WASHINGTON -- With both teams riding three-game winning streaks, something had to give when the Minnesota Wild took on the Washington Capitals on Thursday night in the nation's capital.
It took more than 65 minutes and a shootout to decide it, but the Capitals skated away with a 3-2 victory when center Nicklas Backstrom snapped a wrist shot past past Wild goaltender Josh Harding for the only goal of the shootout.
Capitals goaltender Braden Holtby stopped 33 of 35 shots, along with all three Minnesota shooters in the shootout, to post his seventh win of the season and extend the Caps' winning streak to four games.
The Capitals are 4-0 in shootouts this season and 7-0 in two seasons under coach Adam Oates. The Wild had their three-game winning steak snapped and are 0-3 in shootouts this season.
Harding stopped center Mikhail Grabovski and right winger Alex Ovechkin in the shootout before Backstrom threaded a shot just inside the left post. Holtby stopped Jason Pominville and Saku Koivu before denying Charlie Coyle on his first career shootout attempt to win the game.
The Capitals sent the game into overtime when center Marcus Johansson scored his second goal of the season with 3:08 remaining in regulation to tie it 2-2. Ovechkin had the other goal for the Caps.
Johansson took a pass from rookie right winger Tom Wilson and snapped a shot that appeared to go off Wild defenseman Nate Prosser and behind Josh Harding, who had stopped 23 of 24 shots before Johansson's goal.
Johansson's goal came minutes after the Capitals' league-leading power play failed to convert on a man-advantage.
The Wild, who received goals from Coyle and center Mikail Granlund, had their own chance to win the game in regulation when Capitals left winger Martin Erat went off for interference with 57.6 seconds remaining. The Wild generated four shots but could not crack the NHL's No. 1 penalty killing unit, forcing the game to a shootout.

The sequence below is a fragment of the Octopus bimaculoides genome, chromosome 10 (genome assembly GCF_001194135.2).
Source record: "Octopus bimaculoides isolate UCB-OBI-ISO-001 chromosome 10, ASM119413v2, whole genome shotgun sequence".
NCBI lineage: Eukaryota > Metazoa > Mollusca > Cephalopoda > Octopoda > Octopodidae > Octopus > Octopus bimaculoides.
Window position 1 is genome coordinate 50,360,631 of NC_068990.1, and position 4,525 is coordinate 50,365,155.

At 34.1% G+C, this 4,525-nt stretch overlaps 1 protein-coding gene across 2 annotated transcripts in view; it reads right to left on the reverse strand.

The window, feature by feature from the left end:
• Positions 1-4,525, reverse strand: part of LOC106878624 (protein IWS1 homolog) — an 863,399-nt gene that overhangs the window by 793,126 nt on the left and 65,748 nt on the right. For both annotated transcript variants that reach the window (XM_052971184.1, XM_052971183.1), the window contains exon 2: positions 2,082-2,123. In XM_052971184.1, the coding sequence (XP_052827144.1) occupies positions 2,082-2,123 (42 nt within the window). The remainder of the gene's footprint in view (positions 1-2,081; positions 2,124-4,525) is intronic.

The Wild fell behind early but controlled the play through most of the first two periods and were rewarded with a 2-1 lead on a busted play 6:07 into the second period.
Minnesota right winger Nino Niederreiter rumbled hard around the Capitals' net, slicing through Washington defensemen John Carlson and Karl Alzner to get the puck to right winger Pominville. The Wild's leading goal scorer centered a pass to Granlund, who shot the puck just as Carlson was trying to clear it. Granlund got more of the puck than Carlson and it beat Holtby past his left shoulder.
The two teams entered the game with the NHL's top two power plays and each scored first-period goals on the man-advantage.
The Capitals, ranked first overall, drew first blood when, with Prosser in the box for cross-checking, Ovechkin buried a cross-crease feed from Backstrom for his 13th goal of the season and league-high seventh on the power play.
The Wild entered the game ranked second on the man-advantage and knotted the score with 2:09 remaining in the opening period on Coyle's first goal of the season. Coyle was cruising through the slot when Wild left winger Zach Parise cut to the goal and knifed a backhand pass to him. Coyle's shot trickled in off the outstretched glove of Holtby.
NOTES: Backstrom's three-assist night on Tuesday was the 23rd of his career. He is tied for seventh among active players in three-assist games, trailing Jaromir Jagr (57), Joe Thornton (53), Sidney Crosby (36), Teemu Selanne (30), Henrik Sedin (30), and Daniel Alfredsson (24). ... Half of Ovechkin's 44 goals in the past two seasons were on the power play. ... Thursday night's game was just the 13th meeting between the two teams. It's the fewest games against any team in the NHL for the Capitals. ... Thursday's game began a stretch in which the Wild play six of seven games against Eastern Conference opponents. The Wild close out a two-game road trip in Carolina on Saturday, then return home for games against the Toronto Maple Leafs, Florida Panthers and Winnipeg Jets. The Capitals hit the road for weekend games against the Phoenix Coyotes and Colorado Avalanche. They return home Tuesday night to face Columbus.